Advanced Prostate Cancer
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Joe O'Connell asked "what is oxy dhq ?"

Beware of those who cite Otto Warburg in their opening sentence. Oops!

Warburg (1883-1970) was awarded a Nobel Prize in 1931. He believed that cancer was caused by "the replacement of the respiration of oxygen in normal body cells by a fermentation of sugar." [Wiki]

This is paraphrased across cancer sites as "cancer hates oxygen" &/or "cancer loves sugar". 

Here is the the opening to the description of the Oxy DHQ product [1]:

"An underlying cause of unwanted cellular replication is low cellular oxygenation levels. In newly formed cells, low levels of oxygen damage respiration enzymes so that they cells cannot produce energy using oxygen. These cells can then turn bad.

In 1931 Dr. Warburg won his first Nobel Prize for proving cancer is caused by a lack of oxygen respiration in cells. He stated in an article titled The Prime Cause and Prevention of Cancer that "the cause ... is no longer a mystery, we know it occurs whenever any cell is denied 60% of its oxygen requirements.""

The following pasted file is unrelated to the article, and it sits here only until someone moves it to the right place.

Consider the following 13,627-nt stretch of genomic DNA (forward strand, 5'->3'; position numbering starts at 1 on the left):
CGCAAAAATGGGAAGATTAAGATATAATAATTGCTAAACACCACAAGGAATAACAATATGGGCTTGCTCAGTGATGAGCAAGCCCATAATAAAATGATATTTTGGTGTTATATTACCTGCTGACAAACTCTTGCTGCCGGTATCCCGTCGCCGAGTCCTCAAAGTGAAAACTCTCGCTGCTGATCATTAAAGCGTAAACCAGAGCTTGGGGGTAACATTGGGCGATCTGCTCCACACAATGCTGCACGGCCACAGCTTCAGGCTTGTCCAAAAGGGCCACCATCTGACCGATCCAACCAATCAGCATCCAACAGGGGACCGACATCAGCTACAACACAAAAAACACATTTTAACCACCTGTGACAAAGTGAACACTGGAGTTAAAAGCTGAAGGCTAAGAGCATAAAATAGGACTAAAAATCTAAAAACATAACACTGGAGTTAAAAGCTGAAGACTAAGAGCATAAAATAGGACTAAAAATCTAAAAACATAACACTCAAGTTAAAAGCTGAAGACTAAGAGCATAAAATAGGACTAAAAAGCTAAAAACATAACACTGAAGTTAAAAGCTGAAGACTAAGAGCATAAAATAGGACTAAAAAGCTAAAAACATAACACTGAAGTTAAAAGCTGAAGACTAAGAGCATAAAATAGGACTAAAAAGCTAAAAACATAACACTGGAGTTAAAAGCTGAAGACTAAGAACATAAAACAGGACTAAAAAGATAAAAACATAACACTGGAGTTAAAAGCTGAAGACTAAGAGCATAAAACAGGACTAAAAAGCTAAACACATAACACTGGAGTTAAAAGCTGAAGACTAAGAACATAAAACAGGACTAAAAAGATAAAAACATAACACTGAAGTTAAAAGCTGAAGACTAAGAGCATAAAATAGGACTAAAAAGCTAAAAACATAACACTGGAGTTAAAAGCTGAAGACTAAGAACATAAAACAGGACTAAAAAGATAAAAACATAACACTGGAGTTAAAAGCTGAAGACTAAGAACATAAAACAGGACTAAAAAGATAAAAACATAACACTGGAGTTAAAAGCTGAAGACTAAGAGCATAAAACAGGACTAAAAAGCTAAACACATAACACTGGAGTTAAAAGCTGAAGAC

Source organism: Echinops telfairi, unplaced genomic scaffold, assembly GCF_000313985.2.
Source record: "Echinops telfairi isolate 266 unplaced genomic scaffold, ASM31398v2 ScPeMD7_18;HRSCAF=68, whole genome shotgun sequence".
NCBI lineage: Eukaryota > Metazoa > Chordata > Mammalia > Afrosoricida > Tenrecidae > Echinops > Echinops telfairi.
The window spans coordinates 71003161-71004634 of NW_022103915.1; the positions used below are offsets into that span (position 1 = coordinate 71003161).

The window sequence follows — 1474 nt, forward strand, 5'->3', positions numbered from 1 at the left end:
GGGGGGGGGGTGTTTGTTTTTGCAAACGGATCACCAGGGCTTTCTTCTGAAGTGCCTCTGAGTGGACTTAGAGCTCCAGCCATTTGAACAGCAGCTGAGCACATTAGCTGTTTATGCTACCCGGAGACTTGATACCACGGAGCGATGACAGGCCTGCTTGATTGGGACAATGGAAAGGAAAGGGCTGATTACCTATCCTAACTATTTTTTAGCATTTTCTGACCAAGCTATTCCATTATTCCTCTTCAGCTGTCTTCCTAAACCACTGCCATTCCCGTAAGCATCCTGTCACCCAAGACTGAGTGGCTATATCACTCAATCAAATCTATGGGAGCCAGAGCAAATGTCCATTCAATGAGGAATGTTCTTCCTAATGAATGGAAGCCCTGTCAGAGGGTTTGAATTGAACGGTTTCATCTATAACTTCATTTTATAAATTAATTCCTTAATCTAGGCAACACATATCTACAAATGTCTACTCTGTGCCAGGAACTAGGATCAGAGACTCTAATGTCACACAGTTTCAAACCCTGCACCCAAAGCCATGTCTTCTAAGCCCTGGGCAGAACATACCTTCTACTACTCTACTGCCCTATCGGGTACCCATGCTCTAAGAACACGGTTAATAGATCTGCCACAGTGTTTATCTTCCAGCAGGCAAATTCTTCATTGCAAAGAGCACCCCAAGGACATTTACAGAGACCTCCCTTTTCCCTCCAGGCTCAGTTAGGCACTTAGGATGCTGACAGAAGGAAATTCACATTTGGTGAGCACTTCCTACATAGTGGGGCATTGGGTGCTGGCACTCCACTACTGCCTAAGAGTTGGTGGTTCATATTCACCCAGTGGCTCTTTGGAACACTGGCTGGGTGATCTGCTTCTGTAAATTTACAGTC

Warburg put the cart before the horse. Cancer develops under normoxic conditions. Tumor growth is not hampered by a normal blood supply, where red blood cell hemoglobin is loaded up with oxygen. But tumors eventually outgrow their blood supply. Inadequate oxygen in afflicted cancer cells (hypoxia) results in HIF-1alpha [Hypoxia-Inducible Factor 1-alpha] as a survival response. An important HIF action is the generation of VEGF [Vascular Endothelial Growth Factor], which stimulates the generation of new blood vessels (angiogenesis). Turns out that tumors like oxygen after all.

So Oxy DHQ exists because of a false premise.

How might we get more oxygen to cancer cells anyway? With normal lung function, blood becomes almost fully oxygenated. ADT tends to cause border-line anemia. (With restoration of testosterone, the red blood cell count returns to normal.) So the task of getting oxygen to PCa is harder when on ADT. 

It would be dangerous to have free oxygen in circulation. The oxygen would have to be in a form where oxidation could not occur. The form would have to be taken up by the cancer cells & the oxygen released. I don't follow how Oxy DHQ does that. 

On the face of it, tumors should do less well when, because of size, they become hypoxic. But, in fact, the survival mechanisms induced by HIF make the cells extraordinarily difficult to kill. Hypoxia would be a good thing if HIF could be inhibited. It's not a new concept - from 20015 [2]: